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Nationalism

Nationalism

Rabindranath Tagore
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Rabindranath Tagore (1861-1941) was the first Asian to win a Nobel Prize. Nationalism is based on lectures delivered by him during the First World War. While the nations of Europe were doing battle, Tagore urged his audiences in Japan and the United States to eschew political aggressiveness and cultural arrogance. His mission, one might say, was to synthesize East and West, tradition and modernity. The lectures were not always well received at the time, but were chillingly prophetic. As Ramachandra Guha shows in his brilliant and erudite Introduction, it was by reading and speaking to Tagore that those founders of modern India, Gandhi and Nehru, developed a theory of nationalism that was inclusive rather than exclusive. Tagore’s Nationalism should be mandatory reading in today’s climate of xenophobia, sectarianism, violence and intolerance.

Imprint: India Penguin Modern Classics

Published: Jul/2017

ISBN: 9780143064671

Length : 156 Pages

MRP : ₹250.00

Nationalism

Rabindranath Tagore

Rabindranath Tagore (1861-1941) was the first Asian to win a Nobel Prize. Nationalism is based on lectures delivered by him during the First World War. While the nations of Europe were doing battle, Tagore urged his audiences in Japan and the United States to eschew political aggressiveness and cultural arrogance. His mission, one might say, was to synthesize East and West, tradition and modernity. The lectures were not always well received at the time, but were chillingly prophetic. As Ramachandra Guha shows in his brilliant and erudite Introduction, it was by reading and speaking to Tagore that those founders of modern India, Gandhi and Nehru, developed a theory of nationalism that was inclusive rather than exclusive. Tagore’s Nationalism should be mandatory reading in today’s climate of xenophobia, sectarianism, violence and intolerance.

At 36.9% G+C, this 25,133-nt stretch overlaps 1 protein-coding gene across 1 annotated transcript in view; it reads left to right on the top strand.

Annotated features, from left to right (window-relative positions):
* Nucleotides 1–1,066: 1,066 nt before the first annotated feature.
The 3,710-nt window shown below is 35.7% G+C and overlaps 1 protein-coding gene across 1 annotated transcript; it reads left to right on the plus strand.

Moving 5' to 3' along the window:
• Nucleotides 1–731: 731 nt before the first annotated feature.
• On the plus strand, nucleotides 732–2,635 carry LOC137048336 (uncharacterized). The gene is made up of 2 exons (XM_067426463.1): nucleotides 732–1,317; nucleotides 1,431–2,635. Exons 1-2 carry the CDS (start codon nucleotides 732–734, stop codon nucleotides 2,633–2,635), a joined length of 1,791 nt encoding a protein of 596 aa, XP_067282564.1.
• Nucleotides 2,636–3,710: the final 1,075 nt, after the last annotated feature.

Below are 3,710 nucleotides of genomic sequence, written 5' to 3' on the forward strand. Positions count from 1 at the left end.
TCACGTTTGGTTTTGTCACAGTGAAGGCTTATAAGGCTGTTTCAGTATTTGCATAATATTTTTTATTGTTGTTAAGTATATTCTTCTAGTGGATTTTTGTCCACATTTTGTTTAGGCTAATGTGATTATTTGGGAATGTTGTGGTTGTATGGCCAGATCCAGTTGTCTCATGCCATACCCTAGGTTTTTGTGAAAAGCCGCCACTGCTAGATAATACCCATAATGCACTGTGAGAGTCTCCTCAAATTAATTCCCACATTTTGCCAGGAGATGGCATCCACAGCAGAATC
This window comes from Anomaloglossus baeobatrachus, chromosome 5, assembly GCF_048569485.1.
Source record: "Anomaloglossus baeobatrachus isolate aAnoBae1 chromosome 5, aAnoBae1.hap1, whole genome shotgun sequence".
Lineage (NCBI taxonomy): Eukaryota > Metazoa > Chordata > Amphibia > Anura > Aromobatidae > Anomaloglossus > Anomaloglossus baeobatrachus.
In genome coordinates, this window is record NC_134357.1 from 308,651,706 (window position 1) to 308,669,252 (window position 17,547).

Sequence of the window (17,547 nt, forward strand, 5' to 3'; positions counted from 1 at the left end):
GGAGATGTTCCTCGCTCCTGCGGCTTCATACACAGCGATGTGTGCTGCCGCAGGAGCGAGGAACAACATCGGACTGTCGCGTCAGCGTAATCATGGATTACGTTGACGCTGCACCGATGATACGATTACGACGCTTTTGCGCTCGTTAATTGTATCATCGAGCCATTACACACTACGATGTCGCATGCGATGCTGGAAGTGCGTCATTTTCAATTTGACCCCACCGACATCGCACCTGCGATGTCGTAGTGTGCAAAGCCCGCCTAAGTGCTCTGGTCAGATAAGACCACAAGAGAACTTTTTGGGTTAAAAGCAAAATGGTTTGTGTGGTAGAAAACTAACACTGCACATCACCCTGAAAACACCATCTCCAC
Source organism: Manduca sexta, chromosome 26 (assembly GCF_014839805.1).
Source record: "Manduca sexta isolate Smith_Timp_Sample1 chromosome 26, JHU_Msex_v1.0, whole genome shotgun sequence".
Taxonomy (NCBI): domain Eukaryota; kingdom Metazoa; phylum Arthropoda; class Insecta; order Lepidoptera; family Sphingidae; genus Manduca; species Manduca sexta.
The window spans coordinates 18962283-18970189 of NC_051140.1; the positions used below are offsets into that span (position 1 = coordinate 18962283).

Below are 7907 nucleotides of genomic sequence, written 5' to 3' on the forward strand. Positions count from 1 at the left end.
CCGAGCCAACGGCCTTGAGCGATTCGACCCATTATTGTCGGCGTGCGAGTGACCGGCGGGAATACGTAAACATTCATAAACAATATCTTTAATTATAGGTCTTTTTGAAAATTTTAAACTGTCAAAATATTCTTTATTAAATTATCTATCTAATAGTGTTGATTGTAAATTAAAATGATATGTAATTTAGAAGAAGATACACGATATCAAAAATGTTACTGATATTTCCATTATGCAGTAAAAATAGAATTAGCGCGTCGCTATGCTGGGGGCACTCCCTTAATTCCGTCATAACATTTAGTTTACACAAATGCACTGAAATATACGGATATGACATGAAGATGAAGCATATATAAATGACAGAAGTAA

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Rabindranath Tagore

Born in 1861, Rabindranath Tagore was a key figure of the Bengal Renaissance. He started writing at an early age and by the turn of the century had become a household name in Bengal as a poet, a songwriter, a playwright, an essayist, a short story writer and a novelist. In 1913 he was awarded the Nobel Prize for Literature and his verse collection Gitanjali came to be known internationally. At about the same time he founded Visva-Bharati, a university located in Santiniketan, near Kolkata. Called the 'Great Sentinel' of modern India by Mahatma Gandhi, Tagore steered clear of active politics but is famous for returning his knighthood as a gesture of protest against the Jallianwala Bagh massacre in 1919. Tagore was a pioneering literary figure, renowned for his ceaseless innovations in poetry, prose, drama, music and painting, which he took up late in life. His works include novels; plays; essays on religious, social and literary topics; some sixty collections of verse; over a hundred short stories; and more than 2500 songs, including the national anthems of India and Bangladesh. Rabindranath Tagore died in 1941. His eminence as India's greatest modern poet remains unchallenged to this day.

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